Fractions within the band began to appear, and it was thought a two-year sabbatical would solve the problem. In the meantime, Bell took time off to help out his Swedish wife and stablemate IDHA (Ovelius) on her debut album. The unearthing in 1993 of a what-might’ve-been re-vamp of BLONDIE’s `Union City Blue’ and `Atomic’ (1989 recordings with Alex of MOTORCYCLE BOY released as a single under the banner of Motorcycle Ride), was meant to embarrass.
Interceded by half-hearted hits, `Birdman’ and `How Does It Feel To Feel?’ (a cover of The CREATION track), RIDE shifted back a DeLorean gear to 60s-style BYRDS or BUFFALO SPRINGFIELD for the sandal-stomping – not necessarily shoe-gazing! – CARNIVAL OF LIGHT (1994) {*6}. Lukewarm reviews and what looked to be a split down the middle (rather than the usual interchange) between Gardener and Bell tracks were grating on their fans. The album was to have been produced by BLACK CROWES affiliate George Drakoulias, before indie man John Leckie took over the decks, but with cliched titles such as `Crown Of Creation’, `Rolling Thunder’ and minor sing-a-long hit `I Don’t Know Where It Comes From’ (all Bell’s incidentally), the cracks on their proverbial pavement were showing.
Early the following year, Gardener took off to the States, leaving an almost complete fourth album that was subsequently pieced together as swansong set, TARANTULA (1996) {*4}. Prior to the day of its release, Bell also bailed out, leaving Creation Records to pull the near-Top 20 album from retail after only one week. But for the opening minor hit cut of `Black Nite Crash’, the unfocused Bell and Colbert’s individual compositions (mainly Bell’s), were not up to scratch. The harsh reality was that it should’ve been released as an EP, with possibly, `Gonna Be Alright’ and Gardener’s `Deep Inside My Pocket’ as back-up B-tracks.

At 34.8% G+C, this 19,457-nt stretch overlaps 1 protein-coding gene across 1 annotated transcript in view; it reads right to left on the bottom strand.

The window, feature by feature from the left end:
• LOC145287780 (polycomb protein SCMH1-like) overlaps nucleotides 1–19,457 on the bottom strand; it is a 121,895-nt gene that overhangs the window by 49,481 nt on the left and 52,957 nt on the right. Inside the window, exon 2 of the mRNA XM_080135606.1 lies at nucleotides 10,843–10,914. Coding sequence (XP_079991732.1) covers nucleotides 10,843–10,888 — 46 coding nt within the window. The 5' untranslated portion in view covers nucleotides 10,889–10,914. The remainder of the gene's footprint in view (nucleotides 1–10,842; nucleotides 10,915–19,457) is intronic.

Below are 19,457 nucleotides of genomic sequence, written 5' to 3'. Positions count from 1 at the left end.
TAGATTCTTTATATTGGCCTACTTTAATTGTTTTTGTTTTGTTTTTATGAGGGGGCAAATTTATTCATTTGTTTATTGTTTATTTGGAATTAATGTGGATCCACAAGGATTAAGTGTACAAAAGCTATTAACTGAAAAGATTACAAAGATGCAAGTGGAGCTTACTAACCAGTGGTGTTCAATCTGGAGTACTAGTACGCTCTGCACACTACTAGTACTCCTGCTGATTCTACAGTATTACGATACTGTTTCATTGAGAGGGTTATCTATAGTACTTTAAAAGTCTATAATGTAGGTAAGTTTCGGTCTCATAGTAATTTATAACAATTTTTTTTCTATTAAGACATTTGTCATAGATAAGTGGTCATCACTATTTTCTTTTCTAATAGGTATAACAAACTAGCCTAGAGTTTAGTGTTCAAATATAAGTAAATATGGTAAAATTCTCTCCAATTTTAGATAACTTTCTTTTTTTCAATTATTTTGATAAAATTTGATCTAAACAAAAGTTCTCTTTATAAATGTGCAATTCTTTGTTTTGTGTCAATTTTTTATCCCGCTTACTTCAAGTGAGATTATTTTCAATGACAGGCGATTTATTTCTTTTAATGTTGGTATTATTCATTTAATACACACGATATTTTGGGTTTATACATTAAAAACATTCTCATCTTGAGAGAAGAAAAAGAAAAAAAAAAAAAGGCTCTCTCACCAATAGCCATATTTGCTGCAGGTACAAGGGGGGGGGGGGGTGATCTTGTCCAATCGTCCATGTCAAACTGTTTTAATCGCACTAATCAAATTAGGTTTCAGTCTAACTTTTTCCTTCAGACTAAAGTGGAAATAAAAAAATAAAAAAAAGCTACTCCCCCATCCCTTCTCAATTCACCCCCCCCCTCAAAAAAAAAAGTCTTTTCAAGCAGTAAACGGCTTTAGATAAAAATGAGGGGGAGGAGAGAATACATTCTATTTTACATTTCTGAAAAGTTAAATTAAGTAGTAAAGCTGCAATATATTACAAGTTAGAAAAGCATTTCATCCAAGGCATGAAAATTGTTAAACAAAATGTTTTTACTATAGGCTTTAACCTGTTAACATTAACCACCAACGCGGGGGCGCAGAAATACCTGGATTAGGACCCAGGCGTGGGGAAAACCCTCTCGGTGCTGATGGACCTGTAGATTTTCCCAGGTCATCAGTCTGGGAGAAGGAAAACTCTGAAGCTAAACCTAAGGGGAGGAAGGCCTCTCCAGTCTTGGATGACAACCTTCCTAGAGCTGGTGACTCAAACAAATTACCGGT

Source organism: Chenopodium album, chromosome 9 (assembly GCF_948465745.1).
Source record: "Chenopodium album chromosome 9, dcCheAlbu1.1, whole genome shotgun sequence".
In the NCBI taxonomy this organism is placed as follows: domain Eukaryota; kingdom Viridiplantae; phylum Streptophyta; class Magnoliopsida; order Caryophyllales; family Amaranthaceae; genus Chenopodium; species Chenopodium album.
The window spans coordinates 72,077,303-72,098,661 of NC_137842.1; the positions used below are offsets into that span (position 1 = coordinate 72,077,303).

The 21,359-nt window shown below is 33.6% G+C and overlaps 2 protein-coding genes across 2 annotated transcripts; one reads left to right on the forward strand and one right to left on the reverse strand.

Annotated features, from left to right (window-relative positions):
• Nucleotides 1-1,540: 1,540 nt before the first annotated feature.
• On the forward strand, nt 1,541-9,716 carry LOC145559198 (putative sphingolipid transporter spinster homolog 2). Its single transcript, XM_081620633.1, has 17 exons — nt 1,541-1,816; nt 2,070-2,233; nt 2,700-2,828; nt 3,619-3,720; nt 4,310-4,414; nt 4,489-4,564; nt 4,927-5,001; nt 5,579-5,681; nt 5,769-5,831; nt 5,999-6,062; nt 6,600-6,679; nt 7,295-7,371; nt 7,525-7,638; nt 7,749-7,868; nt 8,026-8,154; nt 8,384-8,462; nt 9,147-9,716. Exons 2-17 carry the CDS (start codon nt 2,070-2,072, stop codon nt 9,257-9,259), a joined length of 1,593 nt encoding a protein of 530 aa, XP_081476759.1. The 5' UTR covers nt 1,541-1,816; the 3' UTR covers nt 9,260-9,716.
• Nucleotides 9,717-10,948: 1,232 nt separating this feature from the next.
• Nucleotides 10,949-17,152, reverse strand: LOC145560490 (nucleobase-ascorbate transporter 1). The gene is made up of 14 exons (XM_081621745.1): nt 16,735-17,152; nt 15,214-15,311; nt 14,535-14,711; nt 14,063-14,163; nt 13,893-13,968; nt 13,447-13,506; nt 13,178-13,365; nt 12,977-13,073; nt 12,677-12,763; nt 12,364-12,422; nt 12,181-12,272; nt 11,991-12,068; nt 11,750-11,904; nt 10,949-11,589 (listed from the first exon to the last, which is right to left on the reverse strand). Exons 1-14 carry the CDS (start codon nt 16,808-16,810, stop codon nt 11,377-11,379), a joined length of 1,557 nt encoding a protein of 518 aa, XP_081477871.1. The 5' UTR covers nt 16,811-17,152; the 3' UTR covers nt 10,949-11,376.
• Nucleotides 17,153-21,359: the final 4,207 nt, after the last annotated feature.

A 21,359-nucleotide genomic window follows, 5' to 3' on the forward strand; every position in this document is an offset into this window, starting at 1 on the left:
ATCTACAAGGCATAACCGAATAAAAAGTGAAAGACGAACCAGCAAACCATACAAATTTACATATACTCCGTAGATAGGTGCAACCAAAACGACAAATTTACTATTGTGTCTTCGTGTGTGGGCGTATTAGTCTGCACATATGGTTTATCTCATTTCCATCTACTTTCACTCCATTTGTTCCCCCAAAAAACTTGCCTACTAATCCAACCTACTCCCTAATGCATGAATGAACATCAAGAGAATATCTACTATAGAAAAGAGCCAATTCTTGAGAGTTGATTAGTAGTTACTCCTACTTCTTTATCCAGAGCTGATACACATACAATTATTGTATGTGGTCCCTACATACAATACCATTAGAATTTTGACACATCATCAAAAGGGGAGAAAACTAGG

Further examples of RIDE’s re-hash prowess was in earlier B-side covers of `Eight Miles High’ (The BYRDS), `The Model’ (KRAFTWERK), `That Man’ (SMALL FACES), `Sight Of You’ (PALE SAINTS) and `Severance’ (DEAD CAN DANCE).
Their split came as no surprise, but with Britpop enterprise HURRICANE #1, Andy Bell was back in the driving seat by spring 1997 (after two sets he joined OASIS). On the other side of the spectrum, former sparring partner MARK GARDENER was feeling the indie pinch with his equally hook-line single, `Magdalen Sky’ (for Shifty Disco Records); Gardener and Colbert’s next supergroup exercise, The ANIMALHOUSE – alongside bassist Hari T, keyboardist Jason King and multi-instrumentalist from The MYSTICS: Sam Williams – were eventually underway post-millennium. Rumours of RIDE getting back together were proved justified in 2015 when they performed at festivals around the globe (Coachella et al).
© MC Strong 1994-2004/GRD // rev-up Aug2016